When our pets are ill, we do our best to not only provide them with the best possible care, but we go the extra mile to educate ourselves on the condition. If your dog or puppy has diarrhoea that has a fungus-like smell, they might have Coccidia. In this article we’ll discuss not what Coccidia is, but the symptoms, causes and how it will affect your dog as well. Ensuring that you are informed about your dog’s condition as well as which lifestyle changes you can make to ensure that your dog has the best possible quality of life. 

What is Coccidia 

Coccidia in dogs is also known as canine Cystiososporra spp. It is a protozoan parasite that can infect the gastrointestinal tract of your dog. It is a tiny-celled parasite that lives in the intestinal wall of your dog. This parasite is most commonly found in puppies, but it can be found in cats as well. 

The Symptoms of Coccidia in Dogs

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There are a range of symptoms that could indicate that your dog suffers from Coccidia. Pay close attention to your dog to see if they portray any of the following symptoms:

  • Watery or bloody diarrhoea
  • Diarrhoea that has mucus in it
  • Weight loss
  • Dehydration 

These symptoms need to be taken seriously before they become severe. When your dog suffers from a severe case of coccidia, their symptoms will include:

  • Not eating and anorexia
  • Vomiting
  • Depression  
  • Death 

It is possible for dogs with Coccidia to be asymptomatic. This means that they’ll likely show no symptoms of an infection. Even without symptoms, the infected dog can shed the egg-like structure in their poop and infect other dogs and puppies. This makes faecal exams at their annual vet visits very important. 

What Causes Coccidia in Dogs

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Dogs are known for chewing and eating various strange things. Your dog could get infected with coccidia by ingesting the oocyst. This is the immature coccidia. If an environment is contaminated, it enhances the chances of your dog ingesting this parasite. The parasite is commonly found in soil or poop. 

Puppies carry the highest risk of being infected with this parasite. This is due to their underdeveloped immune system. This is why your vet will insist on multiple faecal exams during their first few visits. 

Stressful situations such as travelling or moving to a new home, immunosuppression, or chronic diseases often make dogs more susceptible to this parasite. 

How Do I Clean Up After a Dog That Has Coccidia

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When a dog with coccidia does their business in a certain environment, the parasite can infect other dogs for months afterwards. This is why it is important to pick up your dog’s waste after they’ve done their deed; especially in public spaces.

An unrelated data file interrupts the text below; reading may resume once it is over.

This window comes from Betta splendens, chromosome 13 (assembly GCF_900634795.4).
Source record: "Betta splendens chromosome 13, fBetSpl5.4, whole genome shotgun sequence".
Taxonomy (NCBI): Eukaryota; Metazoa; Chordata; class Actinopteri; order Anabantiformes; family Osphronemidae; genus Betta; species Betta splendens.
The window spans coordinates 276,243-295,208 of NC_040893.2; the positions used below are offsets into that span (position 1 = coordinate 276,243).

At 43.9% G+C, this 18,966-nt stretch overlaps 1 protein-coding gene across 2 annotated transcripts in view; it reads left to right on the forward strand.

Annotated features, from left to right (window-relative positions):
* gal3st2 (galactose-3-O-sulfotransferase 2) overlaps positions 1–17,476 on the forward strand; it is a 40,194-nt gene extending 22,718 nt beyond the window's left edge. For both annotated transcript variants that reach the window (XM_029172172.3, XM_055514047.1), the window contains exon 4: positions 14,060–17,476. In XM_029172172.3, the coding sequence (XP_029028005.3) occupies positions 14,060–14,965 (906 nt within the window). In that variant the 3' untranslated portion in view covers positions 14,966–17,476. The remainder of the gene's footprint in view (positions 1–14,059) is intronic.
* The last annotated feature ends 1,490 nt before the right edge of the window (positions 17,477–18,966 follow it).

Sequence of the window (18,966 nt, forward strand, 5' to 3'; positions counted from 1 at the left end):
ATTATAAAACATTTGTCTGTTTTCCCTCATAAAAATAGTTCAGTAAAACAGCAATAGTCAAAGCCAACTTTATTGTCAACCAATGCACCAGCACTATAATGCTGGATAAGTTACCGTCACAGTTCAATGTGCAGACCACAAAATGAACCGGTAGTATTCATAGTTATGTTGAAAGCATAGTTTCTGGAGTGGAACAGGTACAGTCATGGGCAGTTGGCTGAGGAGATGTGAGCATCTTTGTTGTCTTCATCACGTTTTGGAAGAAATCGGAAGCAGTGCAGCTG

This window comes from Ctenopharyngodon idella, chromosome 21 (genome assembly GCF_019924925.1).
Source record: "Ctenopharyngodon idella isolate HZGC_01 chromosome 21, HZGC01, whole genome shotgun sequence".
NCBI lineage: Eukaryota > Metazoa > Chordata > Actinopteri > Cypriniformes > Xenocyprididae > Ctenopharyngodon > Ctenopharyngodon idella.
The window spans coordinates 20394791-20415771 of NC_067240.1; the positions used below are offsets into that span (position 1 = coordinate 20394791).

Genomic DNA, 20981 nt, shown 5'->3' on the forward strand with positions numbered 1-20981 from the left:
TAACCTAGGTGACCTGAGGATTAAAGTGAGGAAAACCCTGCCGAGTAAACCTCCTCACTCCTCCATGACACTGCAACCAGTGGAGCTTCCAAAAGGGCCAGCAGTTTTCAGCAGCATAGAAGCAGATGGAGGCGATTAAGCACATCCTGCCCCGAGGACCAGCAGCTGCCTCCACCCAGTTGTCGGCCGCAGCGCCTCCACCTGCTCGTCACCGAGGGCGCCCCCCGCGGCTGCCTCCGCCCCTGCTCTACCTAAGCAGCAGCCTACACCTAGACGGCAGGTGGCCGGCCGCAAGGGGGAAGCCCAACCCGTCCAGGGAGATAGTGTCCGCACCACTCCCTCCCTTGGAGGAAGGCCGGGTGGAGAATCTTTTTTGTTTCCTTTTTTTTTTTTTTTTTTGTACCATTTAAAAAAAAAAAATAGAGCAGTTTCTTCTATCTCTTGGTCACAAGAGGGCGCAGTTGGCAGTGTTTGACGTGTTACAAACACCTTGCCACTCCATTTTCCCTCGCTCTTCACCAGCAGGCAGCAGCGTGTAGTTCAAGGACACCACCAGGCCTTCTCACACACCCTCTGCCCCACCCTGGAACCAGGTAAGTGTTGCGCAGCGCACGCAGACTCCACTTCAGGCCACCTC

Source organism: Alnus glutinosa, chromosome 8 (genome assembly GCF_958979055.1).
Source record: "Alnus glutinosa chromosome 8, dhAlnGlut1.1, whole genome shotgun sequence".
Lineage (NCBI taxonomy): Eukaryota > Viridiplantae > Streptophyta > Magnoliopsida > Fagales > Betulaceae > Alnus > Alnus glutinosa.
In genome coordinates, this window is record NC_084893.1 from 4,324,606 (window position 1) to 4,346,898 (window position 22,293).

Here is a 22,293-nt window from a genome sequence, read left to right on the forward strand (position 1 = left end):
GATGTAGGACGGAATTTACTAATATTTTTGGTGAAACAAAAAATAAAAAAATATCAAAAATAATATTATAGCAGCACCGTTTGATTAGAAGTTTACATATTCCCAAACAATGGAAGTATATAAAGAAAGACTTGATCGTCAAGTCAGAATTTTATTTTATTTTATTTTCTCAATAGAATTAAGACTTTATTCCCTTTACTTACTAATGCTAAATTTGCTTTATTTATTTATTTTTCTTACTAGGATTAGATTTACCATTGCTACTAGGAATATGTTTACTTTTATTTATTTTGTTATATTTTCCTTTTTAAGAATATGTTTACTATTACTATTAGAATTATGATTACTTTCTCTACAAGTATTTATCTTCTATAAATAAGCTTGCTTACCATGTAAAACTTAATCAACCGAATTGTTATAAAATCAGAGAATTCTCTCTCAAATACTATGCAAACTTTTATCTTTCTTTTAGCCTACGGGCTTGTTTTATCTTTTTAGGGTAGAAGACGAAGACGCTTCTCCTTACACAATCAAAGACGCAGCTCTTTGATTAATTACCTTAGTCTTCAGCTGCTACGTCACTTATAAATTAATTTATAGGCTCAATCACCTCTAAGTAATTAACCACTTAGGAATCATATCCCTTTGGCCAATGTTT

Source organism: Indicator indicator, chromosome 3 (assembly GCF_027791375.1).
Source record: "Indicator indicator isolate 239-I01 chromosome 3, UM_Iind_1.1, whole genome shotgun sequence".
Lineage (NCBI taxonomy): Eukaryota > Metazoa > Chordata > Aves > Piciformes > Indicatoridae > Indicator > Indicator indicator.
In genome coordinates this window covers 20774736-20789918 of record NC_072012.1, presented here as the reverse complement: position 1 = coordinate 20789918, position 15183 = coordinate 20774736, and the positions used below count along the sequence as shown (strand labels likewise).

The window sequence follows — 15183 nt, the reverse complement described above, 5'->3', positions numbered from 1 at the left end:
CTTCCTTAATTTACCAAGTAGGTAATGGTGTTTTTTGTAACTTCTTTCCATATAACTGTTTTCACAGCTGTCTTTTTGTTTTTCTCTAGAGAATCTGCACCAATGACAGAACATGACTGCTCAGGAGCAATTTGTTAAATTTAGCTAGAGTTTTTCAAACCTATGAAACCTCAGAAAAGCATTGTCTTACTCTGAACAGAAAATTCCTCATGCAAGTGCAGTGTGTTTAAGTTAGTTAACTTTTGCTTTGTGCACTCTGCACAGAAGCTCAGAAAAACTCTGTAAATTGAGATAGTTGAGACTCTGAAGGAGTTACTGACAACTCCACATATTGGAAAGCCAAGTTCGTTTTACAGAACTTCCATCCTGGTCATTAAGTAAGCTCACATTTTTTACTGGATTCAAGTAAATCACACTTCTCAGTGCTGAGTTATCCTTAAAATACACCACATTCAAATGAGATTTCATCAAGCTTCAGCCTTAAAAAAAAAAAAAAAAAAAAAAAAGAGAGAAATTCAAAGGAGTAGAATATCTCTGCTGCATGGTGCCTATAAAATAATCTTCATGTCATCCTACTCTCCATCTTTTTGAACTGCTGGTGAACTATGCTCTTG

When cleaning up after a dog with coccidia, you need to thoroughly clean up your dog’s faeces as well as clean the ground on which the deed was done. This will not only prevent other dogs from being exposed but prevent your dog from being reinfected as well. Keep a bag and paper towels on hand to make cleaning easy. 

It is important to pick up after your dog as the coccidia parasite can live in your dog’s stool for a whole week! If possible, wash the surface down with boiling water. It is one of the most effective ways to kill the coccidia parasite on surfaces. Direct sunlight can kill the parasite within a few days. 

Can I Get Coccidia from My Dog?

There is no excuse for cleaning up after your dog as humans cannot get coccidia from their dogs. Coccidia is not a zoonotic disease, this means that as a human, you cannot get infected from a dog. 

Can I Prevent my Dog from Getting Coccidia

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Prevention is better than cure, they say. Therefore it is best to prevent your dog from getting coccidia, rather than taking the risk of them getting infected. The best way to check for coccidia is through a faecal exam. Your vet will be able to do this when you take your puppy or dog in for a check-up or regular vet visit.  

This exam should be done at your dog’s yearly visit, or when your dog shows symptoms such as diarrhoea. It is best to try and avoid public spaces where dogs and puppies are or could be infected with coccidia. 

Dog parks are high risk areas and therefore should be avoided especially if your dog is still a puppy. It is best to organise a puppy play date with dogs that are healthy in a clean and controlled environment. 

Treating Coccidia

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The treatment of coccidia is fairly simple, your goal is to kill the parasite. 

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Firstly you’ll need to get a prescription from your vet for sulfadimethoxine. This treatment is the only FDA approved treatment for the elimination of coccidia. There have been successful in the use of other drugs such as ponazuril, but the effectiveness is yet to be known. 

Your vet could prescribe Metronidazole to help treat the diarrhoea that is caused by the coccidia, but it has no effect on the parasite itself. Be sure to administer the correct dosage at the same frequency as prescribed by the vet. 


If your dog has been diagnosed with coccidia, it is best to avoid public spaces such as dog parks, boarding centres, and other areas where dogs are frequently found. This will ensure that the parasite does not spread to other dogs and lowers your dog’s risk of being reinfected. 

The End Result

Coccidia can be fatal if not treated when symptoms first arise. It is possible to treat as well as prevent coccidia. Ensure that you do your part to prevent the spread and consult your vet if your dog shows any symptoms. Puppies are more often infected with coccidia than larger dogs, therefore, it is best to avoid doggie hot spots with your puppy.